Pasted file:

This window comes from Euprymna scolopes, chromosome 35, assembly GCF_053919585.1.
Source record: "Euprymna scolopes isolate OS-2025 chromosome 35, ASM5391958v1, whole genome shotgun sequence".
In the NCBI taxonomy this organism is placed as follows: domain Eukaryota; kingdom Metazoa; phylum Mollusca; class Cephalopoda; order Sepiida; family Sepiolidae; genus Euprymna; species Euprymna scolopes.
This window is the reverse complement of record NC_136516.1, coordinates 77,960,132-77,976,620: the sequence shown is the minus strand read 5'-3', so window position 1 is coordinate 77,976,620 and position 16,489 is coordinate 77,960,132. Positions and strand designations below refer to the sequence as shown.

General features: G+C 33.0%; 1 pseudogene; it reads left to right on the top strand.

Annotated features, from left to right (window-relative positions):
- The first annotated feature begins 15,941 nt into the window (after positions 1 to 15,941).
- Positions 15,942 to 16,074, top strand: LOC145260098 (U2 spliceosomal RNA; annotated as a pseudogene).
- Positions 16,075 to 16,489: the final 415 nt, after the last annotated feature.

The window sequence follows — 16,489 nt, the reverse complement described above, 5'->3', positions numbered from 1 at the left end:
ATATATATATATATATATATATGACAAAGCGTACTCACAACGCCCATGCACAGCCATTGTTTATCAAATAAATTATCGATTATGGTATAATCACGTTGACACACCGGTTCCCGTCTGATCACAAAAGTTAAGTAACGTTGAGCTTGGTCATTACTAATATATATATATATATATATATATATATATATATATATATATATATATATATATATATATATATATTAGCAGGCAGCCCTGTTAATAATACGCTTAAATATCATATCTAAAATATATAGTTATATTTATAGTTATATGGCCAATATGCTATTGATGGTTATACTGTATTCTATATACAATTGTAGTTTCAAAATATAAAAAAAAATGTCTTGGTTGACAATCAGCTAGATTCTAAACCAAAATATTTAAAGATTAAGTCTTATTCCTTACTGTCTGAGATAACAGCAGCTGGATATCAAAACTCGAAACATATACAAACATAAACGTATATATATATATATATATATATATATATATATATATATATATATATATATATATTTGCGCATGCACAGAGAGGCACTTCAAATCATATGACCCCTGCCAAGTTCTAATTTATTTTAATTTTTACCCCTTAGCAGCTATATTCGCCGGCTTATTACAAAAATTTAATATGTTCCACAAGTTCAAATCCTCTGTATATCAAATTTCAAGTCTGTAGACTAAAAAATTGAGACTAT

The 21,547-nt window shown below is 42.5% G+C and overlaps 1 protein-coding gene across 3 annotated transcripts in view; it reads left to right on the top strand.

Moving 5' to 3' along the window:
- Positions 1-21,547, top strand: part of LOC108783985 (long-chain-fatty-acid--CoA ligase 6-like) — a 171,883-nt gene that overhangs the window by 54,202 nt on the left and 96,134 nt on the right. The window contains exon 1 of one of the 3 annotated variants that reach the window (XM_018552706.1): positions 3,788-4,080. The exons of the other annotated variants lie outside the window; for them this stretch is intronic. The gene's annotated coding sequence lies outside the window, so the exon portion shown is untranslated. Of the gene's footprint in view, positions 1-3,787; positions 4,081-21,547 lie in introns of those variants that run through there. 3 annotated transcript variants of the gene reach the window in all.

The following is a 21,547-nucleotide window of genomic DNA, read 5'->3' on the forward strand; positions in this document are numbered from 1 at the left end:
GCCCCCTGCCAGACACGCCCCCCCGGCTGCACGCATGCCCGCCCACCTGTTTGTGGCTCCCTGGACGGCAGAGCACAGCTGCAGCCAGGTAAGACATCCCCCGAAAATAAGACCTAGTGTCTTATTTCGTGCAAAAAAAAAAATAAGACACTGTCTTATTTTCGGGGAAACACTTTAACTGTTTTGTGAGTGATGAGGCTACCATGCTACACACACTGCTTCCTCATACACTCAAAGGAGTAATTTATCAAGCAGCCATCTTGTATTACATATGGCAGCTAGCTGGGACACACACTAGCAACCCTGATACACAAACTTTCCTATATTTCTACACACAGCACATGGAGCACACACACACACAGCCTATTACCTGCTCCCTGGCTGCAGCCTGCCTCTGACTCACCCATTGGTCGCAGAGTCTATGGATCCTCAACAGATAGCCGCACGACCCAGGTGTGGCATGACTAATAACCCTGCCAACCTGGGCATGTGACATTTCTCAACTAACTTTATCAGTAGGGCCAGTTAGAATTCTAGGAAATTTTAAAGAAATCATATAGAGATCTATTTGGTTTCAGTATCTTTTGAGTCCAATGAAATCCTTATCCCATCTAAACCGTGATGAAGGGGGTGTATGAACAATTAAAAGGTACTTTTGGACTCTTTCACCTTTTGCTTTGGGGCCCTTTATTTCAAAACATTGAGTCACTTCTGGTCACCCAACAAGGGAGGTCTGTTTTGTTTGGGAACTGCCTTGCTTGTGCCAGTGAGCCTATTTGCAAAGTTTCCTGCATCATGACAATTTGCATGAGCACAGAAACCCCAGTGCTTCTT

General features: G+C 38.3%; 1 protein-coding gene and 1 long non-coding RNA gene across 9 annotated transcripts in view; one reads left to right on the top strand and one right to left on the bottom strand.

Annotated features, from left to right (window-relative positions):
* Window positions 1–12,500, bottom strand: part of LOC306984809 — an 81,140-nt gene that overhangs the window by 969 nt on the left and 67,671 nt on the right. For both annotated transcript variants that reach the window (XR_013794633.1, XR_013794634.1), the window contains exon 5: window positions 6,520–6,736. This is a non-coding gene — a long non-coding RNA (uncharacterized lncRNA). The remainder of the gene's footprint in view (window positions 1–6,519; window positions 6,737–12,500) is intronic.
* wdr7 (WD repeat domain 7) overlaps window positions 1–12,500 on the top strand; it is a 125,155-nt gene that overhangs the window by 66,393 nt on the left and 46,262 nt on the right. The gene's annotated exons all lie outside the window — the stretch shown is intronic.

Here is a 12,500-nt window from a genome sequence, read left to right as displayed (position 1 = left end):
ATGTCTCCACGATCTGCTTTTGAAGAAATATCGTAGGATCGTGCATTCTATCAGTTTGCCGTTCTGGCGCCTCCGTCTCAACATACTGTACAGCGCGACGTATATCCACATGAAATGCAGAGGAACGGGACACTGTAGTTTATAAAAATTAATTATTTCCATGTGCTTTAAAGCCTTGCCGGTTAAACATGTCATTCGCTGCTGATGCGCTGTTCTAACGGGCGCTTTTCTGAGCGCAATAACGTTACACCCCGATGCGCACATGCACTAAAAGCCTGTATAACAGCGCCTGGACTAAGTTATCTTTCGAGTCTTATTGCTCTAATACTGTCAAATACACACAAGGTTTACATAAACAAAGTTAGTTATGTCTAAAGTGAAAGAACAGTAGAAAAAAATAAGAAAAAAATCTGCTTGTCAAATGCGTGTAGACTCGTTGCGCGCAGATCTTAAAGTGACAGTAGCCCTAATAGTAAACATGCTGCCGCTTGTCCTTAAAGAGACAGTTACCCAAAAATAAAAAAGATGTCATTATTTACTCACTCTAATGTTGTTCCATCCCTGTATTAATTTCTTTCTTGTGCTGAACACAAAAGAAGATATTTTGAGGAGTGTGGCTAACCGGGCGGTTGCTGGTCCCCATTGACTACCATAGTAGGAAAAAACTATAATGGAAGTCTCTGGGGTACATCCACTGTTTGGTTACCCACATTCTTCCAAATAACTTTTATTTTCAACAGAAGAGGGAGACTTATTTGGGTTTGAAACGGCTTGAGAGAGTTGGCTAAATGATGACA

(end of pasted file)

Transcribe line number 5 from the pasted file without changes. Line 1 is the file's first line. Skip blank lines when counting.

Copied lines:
General features: G+C 33.0%; 1 pseudogene; it reads left to right on the top strand.